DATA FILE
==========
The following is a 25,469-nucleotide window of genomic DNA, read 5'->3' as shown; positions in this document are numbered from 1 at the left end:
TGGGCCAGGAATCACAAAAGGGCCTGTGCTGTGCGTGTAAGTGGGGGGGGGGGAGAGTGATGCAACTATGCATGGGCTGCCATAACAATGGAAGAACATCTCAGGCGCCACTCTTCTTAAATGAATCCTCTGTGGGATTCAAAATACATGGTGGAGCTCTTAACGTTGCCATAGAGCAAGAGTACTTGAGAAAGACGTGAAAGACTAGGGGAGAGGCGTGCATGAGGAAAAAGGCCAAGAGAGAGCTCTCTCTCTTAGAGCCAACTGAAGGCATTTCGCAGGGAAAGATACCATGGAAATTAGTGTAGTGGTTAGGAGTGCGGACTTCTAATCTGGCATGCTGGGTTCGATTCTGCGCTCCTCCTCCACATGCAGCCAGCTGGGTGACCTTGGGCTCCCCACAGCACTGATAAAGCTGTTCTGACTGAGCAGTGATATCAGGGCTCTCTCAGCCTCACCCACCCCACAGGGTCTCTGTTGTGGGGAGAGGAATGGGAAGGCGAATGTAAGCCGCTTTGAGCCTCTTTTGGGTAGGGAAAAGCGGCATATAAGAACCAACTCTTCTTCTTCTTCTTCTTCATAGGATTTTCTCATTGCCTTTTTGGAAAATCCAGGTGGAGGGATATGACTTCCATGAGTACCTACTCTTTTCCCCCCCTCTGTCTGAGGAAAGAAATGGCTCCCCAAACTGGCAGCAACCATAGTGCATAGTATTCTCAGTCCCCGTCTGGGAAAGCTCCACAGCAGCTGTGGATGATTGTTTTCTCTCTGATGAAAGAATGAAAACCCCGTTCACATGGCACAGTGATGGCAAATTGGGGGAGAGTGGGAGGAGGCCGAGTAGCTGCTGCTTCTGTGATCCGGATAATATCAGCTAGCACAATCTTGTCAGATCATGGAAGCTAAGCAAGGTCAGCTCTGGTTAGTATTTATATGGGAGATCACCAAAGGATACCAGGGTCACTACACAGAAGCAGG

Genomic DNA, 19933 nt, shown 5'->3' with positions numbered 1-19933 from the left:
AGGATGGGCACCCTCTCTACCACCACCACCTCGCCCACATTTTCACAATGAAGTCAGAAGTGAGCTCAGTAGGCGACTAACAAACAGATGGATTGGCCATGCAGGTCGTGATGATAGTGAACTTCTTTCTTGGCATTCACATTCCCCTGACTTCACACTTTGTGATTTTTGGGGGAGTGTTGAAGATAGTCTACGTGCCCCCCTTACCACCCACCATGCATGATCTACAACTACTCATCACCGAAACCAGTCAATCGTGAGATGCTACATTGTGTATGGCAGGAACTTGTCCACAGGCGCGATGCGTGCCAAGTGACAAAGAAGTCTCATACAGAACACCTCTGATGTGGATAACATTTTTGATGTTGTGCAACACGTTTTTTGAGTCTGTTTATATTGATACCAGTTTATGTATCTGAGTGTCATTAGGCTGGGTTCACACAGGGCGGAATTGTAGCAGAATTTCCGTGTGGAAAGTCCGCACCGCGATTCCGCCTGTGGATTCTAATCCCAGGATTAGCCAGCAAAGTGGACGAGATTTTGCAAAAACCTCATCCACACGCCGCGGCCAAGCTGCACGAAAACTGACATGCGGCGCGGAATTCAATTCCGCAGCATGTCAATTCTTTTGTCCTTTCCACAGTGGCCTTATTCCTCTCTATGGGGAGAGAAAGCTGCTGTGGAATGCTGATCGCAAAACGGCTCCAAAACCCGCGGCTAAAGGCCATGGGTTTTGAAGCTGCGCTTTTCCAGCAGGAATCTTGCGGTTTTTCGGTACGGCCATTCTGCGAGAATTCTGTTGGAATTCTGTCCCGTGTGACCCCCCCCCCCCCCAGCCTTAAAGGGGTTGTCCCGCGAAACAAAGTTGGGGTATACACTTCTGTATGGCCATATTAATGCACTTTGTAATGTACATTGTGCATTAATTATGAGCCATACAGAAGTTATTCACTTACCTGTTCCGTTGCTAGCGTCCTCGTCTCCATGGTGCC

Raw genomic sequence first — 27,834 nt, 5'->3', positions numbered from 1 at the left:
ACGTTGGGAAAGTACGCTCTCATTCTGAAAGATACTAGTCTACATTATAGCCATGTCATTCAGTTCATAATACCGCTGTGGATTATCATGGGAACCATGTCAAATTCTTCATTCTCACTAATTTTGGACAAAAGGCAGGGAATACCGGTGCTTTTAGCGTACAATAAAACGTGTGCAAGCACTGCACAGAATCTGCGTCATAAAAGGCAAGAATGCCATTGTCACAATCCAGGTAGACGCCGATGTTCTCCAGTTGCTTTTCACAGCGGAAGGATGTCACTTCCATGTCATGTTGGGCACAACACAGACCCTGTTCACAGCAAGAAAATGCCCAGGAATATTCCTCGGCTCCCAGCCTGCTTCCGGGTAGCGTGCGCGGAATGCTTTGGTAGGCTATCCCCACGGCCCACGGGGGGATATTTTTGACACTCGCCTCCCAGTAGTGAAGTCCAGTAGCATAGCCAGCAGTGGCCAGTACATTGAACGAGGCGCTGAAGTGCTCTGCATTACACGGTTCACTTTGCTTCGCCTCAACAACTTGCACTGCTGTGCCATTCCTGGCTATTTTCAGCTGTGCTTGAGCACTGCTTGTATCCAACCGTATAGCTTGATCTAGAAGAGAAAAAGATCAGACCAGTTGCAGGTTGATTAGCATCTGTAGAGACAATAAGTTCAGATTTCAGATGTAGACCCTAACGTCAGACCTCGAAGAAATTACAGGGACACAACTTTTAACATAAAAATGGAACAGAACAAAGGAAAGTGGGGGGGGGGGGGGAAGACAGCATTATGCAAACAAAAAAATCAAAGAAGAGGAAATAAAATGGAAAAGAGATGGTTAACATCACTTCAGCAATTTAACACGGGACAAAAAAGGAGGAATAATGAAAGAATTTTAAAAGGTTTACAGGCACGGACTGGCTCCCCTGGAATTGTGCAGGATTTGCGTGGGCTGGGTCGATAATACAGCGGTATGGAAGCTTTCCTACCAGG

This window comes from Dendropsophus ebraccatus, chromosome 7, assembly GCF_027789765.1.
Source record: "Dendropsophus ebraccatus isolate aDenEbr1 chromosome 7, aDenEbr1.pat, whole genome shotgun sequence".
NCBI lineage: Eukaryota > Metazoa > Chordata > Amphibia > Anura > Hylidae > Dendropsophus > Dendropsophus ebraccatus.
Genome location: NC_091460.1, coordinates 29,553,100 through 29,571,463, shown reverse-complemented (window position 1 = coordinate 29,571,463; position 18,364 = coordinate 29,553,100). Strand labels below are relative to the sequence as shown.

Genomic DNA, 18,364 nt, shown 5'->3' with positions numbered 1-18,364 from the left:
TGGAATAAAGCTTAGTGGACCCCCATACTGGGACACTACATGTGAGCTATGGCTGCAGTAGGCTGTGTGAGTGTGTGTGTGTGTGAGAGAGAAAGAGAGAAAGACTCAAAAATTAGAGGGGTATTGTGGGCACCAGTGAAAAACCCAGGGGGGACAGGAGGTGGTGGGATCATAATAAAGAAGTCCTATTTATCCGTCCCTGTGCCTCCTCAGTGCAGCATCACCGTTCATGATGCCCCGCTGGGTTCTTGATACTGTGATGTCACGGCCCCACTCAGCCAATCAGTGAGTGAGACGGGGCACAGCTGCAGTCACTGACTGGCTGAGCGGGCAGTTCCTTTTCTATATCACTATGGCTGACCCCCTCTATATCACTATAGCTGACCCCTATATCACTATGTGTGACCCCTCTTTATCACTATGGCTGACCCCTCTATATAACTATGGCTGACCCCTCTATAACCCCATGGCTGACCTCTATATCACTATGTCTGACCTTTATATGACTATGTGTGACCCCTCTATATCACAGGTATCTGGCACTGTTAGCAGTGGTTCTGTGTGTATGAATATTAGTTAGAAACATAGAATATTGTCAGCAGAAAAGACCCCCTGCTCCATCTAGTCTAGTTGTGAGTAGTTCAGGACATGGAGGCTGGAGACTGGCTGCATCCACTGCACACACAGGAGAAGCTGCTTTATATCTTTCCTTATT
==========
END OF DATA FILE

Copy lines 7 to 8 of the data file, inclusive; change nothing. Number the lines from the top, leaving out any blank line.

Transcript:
This window comes from Dendropsophus ebraccatus, chromosome 7, assembly GCF_027789765.1.
Source record: "Dendropsophus ebraccatus isolate aDenEbr1 chromosome 7, aDenEbr1.pat, whole genome shotgun sequence".